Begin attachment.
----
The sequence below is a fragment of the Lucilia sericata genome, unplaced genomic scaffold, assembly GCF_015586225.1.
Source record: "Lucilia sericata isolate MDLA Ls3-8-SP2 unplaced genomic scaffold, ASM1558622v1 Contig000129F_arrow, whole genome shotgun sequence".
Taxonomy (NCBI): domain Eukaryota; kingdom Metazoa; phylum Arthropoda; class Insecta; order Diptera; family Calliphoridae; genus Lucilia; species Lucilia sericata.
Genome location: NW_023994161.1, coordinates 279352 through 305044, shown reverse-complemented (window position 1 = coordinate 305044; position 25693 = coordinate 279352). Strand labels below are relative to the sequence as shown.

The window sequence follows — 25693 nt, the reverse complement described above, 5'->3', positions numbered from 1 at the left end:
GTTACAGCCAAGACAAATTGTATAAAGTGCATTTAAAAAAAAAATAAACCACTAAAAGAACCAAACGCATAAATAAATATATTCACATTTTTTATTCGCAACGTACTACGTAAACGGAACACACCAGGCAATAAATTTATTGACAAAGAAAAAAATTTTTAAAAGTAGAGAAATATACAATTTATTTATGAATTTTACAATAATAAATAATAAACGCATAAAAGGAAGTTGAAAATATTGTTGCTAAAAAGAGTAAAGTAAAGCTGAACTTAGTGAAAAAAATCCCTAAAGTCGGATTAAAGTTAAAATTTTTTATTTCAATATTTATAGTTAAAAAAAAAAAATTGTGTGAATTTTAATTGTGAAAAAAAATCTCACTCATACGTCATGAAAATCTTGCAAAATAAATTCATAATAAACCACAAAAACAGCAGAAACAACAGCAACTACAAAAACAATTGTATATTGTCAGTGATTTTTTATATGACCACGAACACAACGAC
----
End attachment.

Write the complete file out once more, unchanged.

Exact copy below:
The sequence below is a fragment of the Lucilia sericata genome, unplaced genomic scaffold, assembly GCF_015586225.1.
Source record: "Lucilia sericata isolate MDLA Ls3-8-SP2 unplaced genomic scaffold, ASM1558622v1 Contig000129F_arrow, whole genome shotgun sequence".
Taxonomy (NCBI): domain Eukaryota; kingdom Metazoa; phylum Arthropoda; class Insecta; order Diptera; family Calliphoridae; genus Lucilia; species Lucilia sericata.
Genome location: NW_023994161.1, coordinates 279352 through 305044, shown reverse-complemented (window position 1 = coordinate 305044; position 25693 = coordinate 279352). Strand labels below are relative to the sequence as shown.

The window sequence follows — 25693 nt, the reverse complement described above, 5'->3', positions numbered from 1 at the left end:
GTTACAGCCAAGACAAATTGTATAAAGTGCATTTAAAAAAAAAATAAACCACTAAAAGAACCAAACGCATAAATAAATATATTCACATTTTTTATTCGCAACGTACTACGTAAACGGAACACACCAGGCAATAAATTTATTGACAAAGAAAAAAATTTTTAAAAGTAGAGAAATATACAATTTATTTATGAATTTTACAATAATAAATAATAAACGCATAAAAGGAAGTTGAAAATATTGTTGCTAAAAAGAGTAAAGTAAAGCTGAACTTAGTGAAAAAAATCCCTAAAGTCGGATTAAAGTTAAAATTTTTTATTTCAATATTTATAGTTAAAAAAAAAAAATTGTGTGAATTTTAATTGTGAAAAAAAATCTCACTCATACGTCATGAAAATCTTGCAAAATAAATTCATAATAAACCACAAAAACAGCAGAAACAACAGCAACTACAAAAACAATTGTATATTGTCAGTGATTTTTTATATGACCACGAACACAACGAC